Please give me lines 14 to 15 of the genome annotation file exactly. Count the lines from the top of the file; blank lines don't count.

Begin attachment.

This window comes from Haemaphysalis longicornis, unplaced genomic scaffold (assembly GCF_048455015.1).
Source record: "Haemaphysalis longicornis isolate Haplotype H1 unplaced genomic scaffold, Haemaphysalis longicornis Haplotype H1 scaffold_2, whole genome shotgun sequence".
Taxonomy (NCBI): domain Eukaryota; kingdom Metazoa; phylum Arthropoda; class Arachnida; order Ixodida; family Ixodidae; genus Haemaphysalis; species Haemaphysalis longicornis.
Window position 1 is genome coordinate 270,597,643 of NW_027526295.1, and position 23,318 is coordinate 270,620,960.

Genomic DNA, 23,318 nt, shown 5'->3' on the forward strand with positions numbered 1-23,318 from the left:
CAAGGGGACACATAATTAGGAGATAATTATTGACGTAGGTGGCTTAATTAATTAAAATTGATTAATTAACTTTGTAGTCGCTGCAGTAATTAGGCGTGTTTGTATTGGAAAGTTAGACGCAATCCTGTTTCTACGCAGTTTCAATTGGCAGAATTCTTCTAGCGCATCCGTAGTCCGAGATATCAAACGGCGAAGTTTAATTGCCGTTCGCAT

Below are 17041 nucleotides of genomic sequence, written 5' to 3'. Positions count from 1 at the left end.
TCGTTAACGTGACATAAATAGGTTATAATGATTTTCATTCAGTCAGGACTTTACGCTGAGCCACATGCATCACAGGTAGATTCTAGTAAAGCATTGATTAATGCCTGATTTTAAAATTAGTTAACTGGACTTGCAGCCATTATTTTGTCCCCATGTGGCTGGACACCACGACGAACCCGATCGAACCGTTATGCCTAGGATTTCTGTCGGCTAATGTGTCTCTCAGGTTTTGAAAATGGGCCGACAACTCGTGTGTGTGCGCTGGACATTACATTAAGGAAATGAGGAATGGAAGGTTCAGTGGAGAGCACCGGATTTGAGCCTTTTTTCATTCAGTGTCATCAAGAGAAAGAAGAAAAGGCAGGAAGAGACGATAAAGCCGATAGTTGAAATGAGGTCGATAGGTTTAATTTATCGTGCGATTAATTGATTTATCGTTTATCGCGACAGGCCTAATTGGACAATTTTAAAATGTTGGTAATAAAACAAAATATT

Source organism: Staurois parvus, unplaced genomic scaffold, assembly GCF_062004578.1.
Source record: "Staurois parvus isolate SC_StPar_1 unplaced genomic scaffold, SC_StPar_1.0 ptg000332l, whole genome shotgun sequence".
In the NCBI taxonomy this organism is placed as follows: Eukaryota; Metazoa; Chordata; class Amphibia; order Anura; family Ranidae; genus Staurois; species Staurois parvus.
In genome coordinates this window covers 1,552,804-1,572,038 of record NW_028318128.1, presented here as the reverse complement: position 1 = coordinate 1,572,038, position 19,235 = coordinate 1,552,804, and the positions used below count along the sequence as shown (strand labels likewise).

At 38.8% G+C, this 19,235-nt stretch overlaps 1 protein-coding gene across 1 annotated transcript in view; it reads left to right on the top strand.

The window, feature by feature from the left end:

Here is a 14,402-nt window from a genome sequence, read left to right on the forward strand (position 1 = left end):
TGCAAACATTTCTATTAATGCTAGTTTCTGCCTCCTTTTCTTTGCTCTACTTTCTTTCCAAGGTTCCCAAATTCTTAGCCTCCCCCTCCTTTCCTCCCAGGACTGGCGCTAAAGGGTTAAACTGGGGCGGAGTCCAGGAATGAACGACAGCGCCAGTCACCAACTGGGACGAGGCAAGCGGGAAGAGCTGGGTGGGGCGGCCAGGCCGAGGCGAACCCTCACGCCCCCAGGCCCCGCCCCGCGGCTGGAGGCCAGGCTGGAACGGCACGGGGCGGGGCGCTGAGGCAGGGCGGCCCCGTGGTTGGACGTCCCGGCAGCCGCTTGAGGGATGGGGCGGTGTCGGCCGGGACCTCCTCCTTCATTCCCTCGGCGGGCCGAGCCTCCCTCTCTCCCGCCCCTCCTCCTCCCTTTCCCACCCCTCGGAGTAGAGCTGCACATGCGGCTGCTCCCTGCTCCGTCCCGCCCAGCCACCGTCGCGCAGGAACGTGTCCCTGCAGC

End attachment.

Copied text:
The window, feature by feature from the left end:

Here is a 14,402-nt window from a genome sequence, read left to right on the forward strand (position 1 = left end):